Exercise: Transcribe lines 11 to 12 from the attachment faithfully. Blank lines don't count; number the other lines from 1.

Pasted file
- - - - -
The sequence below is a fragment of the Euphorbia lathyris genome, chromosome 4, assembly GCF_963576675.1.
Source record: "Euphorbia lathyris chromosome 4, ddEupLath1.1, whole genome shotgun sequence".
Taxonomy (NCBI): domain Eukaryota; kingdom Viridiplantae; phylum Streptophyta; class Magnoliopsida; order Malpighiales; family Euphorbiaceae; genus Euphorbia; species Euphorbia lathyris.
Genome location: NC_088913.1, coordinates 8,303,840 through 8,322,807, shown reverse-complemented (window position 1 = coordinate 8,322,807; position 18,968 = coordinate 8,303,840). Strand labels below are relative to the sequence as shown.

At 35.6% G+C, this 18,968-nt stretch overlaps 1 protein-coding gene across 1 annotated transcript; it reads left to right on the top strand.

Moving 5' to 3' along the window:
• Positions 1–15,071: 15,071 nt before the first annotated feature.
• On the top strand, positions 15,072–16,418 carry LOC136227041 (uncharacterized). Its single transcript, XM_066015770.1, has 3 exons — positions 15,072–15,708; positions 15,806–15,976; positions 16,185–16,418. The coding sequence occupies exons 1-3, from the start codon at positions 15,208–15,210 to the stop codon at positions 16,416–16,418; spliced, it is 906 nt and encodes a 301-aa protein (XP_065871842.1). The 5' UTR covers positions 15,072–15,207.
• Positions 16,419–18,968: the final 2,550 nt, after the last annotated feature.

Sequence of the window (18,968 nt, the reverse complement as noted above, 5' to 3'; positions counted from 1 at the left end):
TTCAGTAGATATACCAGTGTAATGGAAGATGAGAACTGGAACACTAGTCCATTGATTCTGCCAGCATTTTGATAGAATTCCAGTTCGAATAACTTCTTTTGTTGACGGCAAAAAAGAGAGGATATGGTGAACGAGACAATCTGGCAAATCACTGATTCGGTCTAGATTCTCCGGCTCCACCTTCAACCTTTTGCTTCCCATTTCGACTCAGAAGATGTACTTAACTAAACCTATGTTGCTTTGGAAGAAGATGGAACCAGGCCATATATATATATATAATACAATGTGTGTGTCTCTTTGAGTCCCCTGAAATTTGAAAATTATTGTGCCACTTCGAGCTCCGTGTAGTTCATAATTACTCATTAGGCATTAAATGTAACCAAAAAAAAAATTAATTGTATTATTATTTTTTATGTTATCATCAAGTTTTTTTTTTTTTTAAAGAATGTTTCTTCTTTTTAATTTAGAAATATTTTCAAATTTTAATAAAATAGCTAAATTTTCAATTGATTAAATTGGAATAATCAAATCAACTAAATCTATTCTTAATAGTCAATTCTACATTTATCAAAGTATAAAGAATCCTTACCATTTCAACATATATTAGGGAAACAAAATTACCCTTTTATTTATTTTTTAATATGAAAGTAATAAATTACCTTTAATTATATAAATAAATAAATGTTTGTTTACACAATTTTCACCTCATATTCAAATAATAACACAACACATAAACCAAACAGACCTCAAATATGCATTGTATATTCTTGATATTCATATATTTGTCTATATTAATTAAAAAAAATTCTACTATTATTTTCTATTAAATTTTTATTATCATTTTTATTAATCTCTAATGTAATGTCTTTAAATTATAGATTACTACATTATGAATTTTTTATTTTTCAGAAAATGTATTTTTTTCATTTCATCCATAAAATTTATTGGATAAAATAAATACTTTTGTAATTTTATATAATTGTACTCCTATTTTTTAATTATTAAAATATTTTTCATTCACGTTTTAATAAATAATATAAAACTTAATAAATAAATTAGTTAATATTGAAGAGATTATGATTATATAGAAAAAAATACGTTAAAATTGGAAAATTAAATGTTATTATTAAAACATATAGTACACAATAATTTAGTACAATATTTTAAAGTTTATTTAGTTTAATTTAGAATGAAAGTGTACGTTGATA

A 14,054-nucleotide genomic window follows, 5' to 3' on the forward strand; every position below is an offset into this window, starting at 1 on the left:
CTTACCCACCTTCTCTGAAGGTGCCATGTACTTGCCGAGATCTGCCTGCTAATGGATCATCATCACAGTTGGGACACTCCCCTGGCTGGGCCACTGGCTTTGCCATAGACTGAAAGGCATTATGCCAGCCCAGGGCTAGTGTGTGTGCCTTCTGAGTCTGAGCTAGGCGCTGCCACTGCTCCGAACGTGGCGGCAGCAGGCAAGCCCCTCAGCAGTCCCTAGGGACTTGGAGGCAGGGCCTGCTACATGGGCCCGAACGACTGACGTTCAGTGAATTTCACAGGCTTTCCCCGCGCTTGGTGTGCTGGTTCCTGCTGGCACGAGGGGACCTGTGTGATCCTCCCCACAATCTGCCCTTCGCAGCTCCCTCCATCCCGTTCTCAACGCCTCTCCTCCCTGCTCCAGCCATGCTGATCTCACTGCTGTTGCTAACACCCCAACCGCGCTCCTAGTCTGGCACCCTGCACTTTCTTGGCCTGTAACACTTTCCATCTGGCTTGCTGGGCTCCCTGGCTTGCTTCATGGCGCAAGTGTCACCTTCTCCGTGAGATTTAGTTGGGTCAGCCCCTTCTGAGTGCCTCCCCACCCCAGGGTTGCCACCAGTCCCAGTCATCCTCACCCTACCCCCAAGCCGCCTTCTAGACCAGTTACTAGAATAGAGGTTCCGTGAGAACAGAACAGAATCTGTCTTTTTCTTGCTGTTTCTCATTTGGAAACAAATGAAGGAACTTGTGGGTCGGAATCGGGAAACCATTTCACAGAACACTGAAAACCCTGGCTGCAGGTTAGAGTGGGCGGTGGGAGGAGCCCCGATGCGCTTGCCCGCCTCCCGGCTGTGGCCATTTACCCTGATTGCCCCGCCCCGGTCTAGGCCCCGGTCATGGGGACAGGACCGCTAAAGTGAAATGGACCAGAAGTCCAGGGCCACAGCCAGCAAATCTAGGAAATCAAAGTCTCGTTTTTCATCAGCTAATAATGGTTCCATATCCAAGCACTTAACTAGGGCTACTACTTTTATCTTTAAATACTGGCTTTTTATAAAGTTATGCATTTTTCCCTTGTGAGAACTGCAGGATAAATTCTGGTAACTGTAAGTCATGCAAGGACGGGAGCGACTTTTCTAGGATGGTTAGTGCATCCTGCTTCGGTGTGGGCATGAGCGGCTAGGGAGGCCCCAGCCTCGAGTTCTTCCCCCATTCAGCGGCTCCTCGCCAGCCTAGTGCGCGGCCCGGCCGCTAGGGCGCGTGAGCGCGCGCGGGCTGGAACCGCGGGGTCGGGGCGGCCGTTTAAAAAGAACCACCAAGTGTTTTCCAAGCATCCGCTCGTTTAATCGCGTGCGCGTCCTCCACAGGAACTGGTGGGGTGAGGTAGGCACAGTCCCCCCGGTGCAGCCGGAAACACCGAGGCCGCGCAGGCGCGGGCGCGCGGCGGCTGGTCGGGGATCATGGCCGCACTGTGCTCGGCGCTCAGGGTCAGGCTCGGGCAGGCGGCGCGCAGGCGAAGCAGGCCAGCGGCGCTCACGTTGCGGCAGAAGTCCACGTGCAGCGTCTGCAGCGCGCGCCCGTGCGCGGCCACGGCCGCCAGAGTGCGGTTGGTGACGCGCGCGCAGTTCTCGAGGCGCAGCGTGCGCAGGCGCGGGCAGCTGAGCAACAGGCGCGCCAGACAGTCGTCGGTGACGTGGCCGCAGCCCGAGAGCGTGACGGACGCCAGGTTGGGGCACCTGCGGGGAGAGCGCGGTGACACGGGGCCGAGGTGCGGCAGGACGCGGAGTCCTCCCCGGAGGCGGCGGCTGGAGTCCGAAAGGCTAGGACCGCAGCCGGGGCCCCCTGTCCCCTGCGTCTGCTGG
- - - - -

TTCAGTAGATATACCAGTGTAATGGAAGATGAGAACTGGAACACTAGTCCATTGATTCTGCCAGCATTTTGATAGAATTCCAGTTCGAATAACTTCTTTTGTTGACGGCAAAAAAGAGAGGATATGGTGAACGAGACAATCTGGCAAATCACTGATTCGGTCTAGATTCTCCGGCTCCACCTTCAACCTTTTGCTTCCCATTTCGACTCAGAAGATGTACTTAACTAAACCTATGTTGCTTTGGAAGAAGATGGAACCAGGCCATATATATATATATAATACAATGTGTGTGTCTCTTTGAGTCCCCTGAAATTTGAAAATTATTGTGCCACTTCGAGCTCCGTGTAGTTCATAATTACTCATTAGGCATTAAATGTAACCAAAAAAAAAATTAATTGTATTATTATTTTTTATGTTATCATCAAGTTTTTTTTTTTTTTAAAGAATGTTTCTTCTTTTTAATTTAGAAATATTTTCAAATTTTAATAAAATAGCTAAATTTTCAATTGATTAAATTGGAATAATCAAATCAACTAAATCTATTCTTAATAGTCAATTCTACATTTATCAAAGTATAAAGAATCCTTACCATTTCAACATATATTAGGGAAACAAAATTACCCTTTTATTTATTTTTTAATATGAAAGTAATAAATTACCTTTAATTATATAAATAAATAAATGTTTGTTTACACAATTTTCACCTCATATTCAAATAATAACACAACACATAAACCAAACAGACCTCAAATATGCATTGTATATTCTTGATATTCATATATTTGTCTATATTAATTAAAAAAAATTCTACTATTATTTTCTATTAAATTTTTATTATCATTTTTATTAATCTCTAATGTAATGTCTTTAAATTATAGATTACTACATTATGAATTTTTTATTTTTCAGAAAATGTATTTTTTTCATTTCATCCATAAAATTTATTGGATAAAATAAATACTTTTGTAATTTTATATAATTGTACTCCTATTTTTTAATTATTAAAATATTTTTCATTCACGTTTTAATAAATAATATAAAACTTAATAAATAAATTAGTTAATATTGAAGAGATTATGATTATATAGAAAAAAATACGTTAAAATTGGAAAATTAAATGTTATTATTAAAACATATAGTACACAATAATTTAGTACAATATTTTAAAGTTTATTTAGTTTAATTTAGAATGAAAGTGTACGTTGATA

A 14,054-nucleotide genomic window follows, 5' to 3' on the forward strand; every position below is an offset into this window, starting at 1 on the left: